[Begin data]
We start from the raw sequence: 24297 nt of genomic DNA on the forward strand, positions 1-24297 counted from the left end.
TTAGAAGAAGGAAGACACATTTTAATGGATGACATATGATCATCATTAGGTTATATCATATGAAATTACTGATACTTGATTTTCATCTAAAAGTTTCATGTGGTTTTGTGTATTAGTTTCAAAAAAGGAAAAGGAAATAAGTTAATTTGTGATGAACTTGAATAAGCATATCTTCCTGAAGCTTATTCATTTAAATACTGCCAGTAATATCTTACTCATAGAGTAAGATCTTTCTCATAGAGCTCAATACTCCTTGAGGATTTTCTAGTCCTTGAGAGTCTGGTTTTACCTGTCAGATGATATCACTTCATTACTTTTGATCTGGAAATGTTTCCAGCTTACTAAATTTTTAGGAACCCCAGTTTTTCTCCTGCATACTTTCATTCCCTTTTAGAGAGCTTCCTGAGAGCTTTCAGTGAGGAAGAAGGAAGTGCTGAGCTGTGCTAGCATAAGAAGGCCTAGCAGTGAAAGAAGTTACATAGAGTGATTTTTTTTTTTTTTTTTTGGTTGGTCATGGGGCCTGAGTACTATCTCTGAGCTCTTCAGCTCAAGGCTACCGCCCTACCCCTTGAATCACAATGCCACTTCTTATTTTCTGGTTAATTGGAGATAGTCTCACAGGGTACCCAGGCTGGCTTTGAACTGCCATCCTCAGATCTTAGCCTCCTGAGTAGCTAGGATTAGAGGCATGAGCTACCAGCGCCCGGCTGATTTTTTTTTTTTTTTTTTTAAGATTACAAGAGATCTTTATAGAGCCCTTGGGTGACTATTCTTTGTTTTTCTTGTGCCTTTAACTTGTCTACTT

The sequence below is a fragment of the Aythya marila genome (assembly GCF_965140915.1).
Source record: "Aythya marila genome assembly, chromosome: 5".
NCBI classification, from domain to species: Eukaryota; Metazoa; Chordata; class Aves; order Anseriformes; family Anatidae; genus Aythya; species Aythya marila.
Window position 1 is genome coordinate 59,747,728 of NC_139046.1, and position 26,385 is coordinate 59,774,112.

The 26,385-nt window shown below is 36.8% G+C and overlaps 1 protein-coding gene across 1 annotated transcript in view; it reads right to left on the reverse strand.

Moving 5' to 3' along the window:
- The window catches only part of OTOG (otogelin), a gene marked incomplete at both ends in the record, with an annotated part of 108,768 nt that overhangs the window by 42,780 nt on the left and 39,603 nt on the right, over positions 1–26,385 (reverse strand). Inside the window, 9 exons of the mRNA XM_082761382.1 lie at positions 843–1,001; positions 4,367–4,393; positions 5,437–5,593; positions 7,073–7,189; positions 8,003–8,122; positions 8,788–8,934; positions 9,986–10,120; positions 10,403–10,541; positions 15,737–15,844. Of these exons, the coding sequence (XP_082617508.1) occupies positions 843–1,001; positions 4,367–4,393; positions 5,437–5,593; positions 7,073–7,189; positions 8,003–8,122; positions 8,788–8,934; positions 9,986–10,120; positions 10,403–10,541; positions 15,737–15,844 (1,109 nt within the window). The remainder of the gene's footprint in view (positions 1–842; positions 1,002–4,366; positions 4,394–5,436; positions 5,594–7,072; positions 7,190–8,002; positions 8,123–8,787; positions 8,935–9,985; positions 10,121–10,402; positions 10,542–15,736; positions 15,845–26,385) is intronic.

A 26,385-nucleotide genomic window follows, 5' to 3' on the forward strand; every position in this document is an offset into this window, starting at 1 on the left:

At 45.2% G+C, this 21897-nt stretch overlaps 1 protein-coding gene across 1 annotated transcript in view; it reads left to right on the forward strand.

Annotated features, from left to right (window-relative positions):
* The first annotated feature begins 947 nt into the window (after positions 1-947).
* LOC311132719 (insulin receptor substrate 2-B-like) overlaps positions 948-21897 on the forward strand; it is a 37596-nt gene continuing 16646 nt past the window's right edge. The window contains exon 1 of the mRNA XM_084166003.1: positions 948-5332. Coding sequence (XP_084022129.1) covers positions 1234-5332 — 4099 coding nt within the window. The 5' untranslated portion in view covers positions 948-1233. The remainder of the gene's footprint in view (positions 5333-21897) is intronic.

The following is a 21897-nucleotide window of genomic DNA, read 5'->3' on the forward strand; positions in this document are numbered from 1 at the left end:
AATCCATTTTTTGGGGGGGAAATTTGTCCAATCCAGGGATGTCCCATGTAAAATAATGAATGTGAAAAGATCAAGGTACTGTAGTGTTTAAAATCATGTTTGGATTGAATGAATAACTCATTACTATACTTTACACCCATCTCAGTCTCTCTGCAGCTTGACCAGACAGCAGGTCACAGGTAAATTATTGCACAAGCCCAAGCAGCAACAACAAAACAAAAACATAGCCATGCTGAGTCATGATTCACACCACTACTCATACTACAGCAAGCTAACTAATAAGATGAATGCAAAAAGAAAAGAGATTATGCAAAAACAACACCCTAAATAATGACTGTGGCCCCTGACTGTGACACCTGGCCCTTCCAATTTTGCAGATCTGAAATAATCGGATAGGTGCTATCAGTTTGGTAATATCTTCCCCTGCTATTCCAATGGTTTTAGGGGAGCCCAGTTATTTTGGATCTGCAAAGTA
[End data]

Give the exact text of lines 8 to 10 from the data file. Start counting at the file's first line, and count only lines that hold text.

Moving 5' to 3' along the window:
- The window catches only part of OTOG (otogelin), a gene marked incomplete at both ends in the record, with an annotated part of 108,768 nt that overhangs the window by 42,780 nt on the left and 39,603 nt on the right, over positions 1–26,385 (reverse strand). Inside the window, 9 exons of the mRNA XM_082761382.1 lie at positions 843–1,001; positions 4,367–4,393; positions 5,437–5,593; positions 7,073–7,189; positions 8,003–8,122; positions 8,788–8,934; positions 9,986–10,120; positions 10,403–10,541; positions 15,737–15,844. Of these exons, the coding sequence (XP_082617508.1) occupies positions 843–1,001; positions 4,367–4,393; positions 5,437–5,593; positions 7,073–7,189; positions 8,003–8,122; positions 8,788–8,934; positions 9,986–10,120; positions 10,403–10,541; positions 15,737–15,844 (1,109 nt within the window). The remainder of the gene's footprint in view (positions 1–842; positions 1,002–4,366; positions 4,394–5,436; positions 5,594–7,072; positions 7,190–8,002; positions 8,123–8,787; positions 8,935–9,985; positions 10,121–10,402; positions 10,542–15,736; positions 15,845–26,385) is intronic.

A 26,385-nucleotide genomic window follows, 5' to 3' on the forward strand; every position in this document is an offset into this window, starting at 1 on the left: